Jack Ma Has Some Thoughts On China’s “Clean” Communism And The US’s Divided Politics
Josh Horwitz, Quartz Media
Jack Ma is one of China’s most outspoken entrepreneurs. Yesterday, at a conference in Zhejiang province, he turned his attention to politics (link in Chinese). And amid illustrious praise for the Communist Party, he took a jab at western-style democracy. “The Democratic party always talks about how bad the Republican party is, and the Republican party always talks about how bad the Democratic party is, and they never improve themselves. In the past five years under the Communist party, I really think it’s gotten more amazing, [the party’s] ability to improve itself and re-invent itself.”
Stability And Strategy: Why Is China So Easy On North Korea?
Holly Ellyatt, CNBC
While the world watches North Korea test yet another missile in defiance of international sanctions and warnings, China continues to be a friend to Kim Jong Un’s regime. The relationship has prompted questions over how far Pyongyang would have to go before Beijing turned on its neighbor. After this week’s latest missile test, again over the Sea of Japan and which North Korea claimed could have reached the United States mainland, the U.S. ambassador to the United Nations warned the regime that it could be “utterly destroyed” if its provocations started a military conflict.
Jailed Uyghur Scholar Ilham Tohti Awarded “Prize For Freedom” in The Hague
Jailed Uyghur scholar Ilham Tohti was honored on Thursday at a ceremony in The Hague, where he was awarded Liberal International’s Prize for Freedom, given in absentia and accepted on his behalf by a rights group advocating for his release. An outspoken economics professor who regularly highlighted the religious and cultural persecution of the mostly Muslim Uyghur ethnic minority in northwest China’s Xinjiang region, Tohti was charged with promoting ethnic separatism and was handed a life sentence by a Chinese court on Sept. 23, 2014 following a two-day trial.
Silver Tambur, Estonian World
The former Estonian prime minister, Mart Laar, told Estonian World that the world still avoids talking about the crimes of communism and an international smash would draw attention to the issue. “I’m afraid people still don’t dare to talk about the crimes of communism openly and to the full extent. It is feared that this may lead to name-calling. While the right-wing extremists are considered as scum, the left-wing extremists are sometimes regarded as heroes,” Laar said, pointing to Che Guevara, the late Argentine Marxist revolutionary, as one of the examples. “Che Guevara has become an icon in everyday life.”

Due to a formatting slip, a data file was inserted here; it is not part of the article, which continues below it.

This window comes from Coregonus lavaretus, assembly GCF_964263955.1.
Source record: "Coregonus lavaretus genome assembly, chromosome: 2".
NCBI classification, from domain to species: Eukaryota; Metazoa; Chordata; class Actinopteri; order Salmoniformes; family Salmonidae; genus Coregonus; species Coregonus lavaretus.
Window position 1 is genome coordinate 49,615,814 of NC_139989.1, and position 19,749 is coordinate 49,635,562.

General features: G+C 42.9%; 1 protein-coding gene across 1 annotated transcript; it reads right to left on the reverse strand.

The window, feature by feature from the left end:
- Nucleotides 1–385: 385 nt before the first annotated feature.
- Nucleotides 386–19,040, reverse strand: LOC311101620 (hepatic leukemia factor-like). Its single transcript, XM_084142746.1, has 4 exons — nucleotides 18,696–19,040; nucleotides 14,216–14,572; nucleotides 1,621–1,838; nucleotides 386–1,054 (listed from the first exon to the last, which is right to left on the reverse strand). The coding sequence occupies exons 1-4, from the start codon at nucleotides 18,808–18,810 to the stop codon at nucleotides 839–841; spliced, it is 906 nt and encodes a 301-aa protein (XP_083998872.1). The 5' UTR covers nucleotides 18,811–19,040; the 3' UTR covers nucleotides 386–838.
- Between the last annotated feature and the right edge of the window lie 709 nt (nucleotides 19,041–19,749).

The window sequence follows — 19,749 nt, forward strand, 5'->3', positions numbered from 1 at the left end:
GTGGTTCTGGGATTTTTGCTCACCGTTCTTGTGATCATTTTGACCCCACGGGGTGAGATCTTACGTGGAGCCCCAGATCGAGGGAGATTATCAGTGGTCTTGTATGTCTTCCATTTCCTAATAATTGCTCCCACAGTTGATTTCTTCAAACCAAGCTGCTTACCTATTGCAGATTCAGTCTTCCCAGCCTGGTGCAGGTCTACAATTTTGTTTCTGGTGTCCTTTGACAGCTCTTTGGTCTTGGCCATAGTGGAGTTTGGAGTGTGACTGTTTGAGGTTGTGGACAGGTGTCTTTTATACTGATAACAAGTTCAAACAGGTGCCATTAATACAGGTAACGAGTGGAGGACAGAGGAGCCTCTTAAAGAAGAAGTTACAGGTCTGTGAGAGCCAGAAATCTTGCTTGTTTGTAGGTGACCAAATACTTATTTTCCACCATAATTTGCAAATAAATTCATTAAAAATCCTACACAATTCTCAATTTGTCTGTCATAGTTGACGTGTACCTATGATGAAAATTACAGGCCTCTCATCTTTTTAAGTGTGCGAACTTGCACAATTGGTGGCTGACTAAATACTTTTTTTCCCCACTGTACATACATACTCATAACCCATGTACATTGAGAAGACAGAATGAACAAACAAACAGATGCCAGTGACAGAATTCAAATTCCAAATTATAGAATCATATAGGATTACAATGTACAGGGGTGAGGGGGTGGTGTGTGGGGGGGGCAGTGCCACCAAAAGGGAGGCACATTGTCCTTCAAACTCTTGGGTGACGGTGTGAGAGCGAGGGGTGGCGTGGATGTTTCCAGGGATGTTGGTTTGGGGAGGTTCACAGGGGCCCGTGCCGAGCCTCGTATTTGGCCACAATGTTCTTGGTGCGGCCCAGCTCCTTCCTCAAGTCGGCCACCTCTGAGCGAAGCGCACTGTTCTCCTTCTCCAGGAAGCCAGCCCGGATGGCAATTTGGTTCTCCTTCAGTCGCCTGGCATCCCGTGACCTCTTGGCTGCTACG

Michael K. Lavers, Washington Blade
A prominent activist on Wednesday heckled Russia’s ambassador to the U.S. over the anti-LGBT crackdown in Chechnya. A video posted to Michael Petrelis’ Facebook page shows him shouting “Stop killing gay Chechens” at Anatoly Antonov as he was delivering a speech at the Fairmont Hotel in San Francisco. Petrelis wrote on his Facebook page that his “disruption lasted approximately 90 seconds.” The video shows several members of the audience applauding as security personnel escorted Petrelis from the ballroom in which Antonov was speaking.
The Next NATO Ally Russia Is Trying to Disrupt
Anna Nemtsova, Newsweek
Roman Maca was one of thousands of Czech democrats marching in Prague last month to commemorate the Velvet Revolution that ended Communist rule. Once again Prague’s activists repeated the words of Vaclav Havel, the author, dissident, and statesman who became the first president of the Czech Republic after the fall of the Iron Curtain: “Love and truth will overcome lies and hatred,” he said. But Maca and the other demonstrators are only too aware that Russian influence is once again seeping into their country’s body politic, and totalitarianism is creeping back like a disease.
Amid Mass Exodus, Venezuela Is Losing Its Teachers
Patrick Gillespie, CNN
Over 430 professors, assistants and faculty have left the University of Simon Bolivar, in Caracas, since 2015, according to Azzato, the university’s vice rector of administration. The public university is widely considered one of Venezuela’s best, yet more than a third of the faculty have left in three years. “Staying in Venezuela would’ve been like staying by myself … if you’re stuck in Venezuela right now, the future is black, there’s nothing,” said Alejandro Nava.
Venezuelan Negotiations Resume As Financial Pressures Mount
Tatiana Fernandez and Scott Smith, AP
Venezuela’s socialist government and its opposition will seek Friday to jumpstart negotiations on resolving the country’s economic and political crisis, pressured by international sanctions and a looming presidential election. The planned two-day session in the Dominican Republic is to be the first formal talks since anti-government protests collapsed in July with a toll of more than 120 dead and thousands detained. Given the scant results of previous attempts at dialogue, including talks last year mediated by the Vatican, expectations are low.
ON THIS DAY IN HISTORY
December 1st, 1934: Sergey Kirov, a high-ranking Soviet Politburo member, is shot dead in the street by an unknown gunman. This incident is used as the first pretext for Stalin’s purges.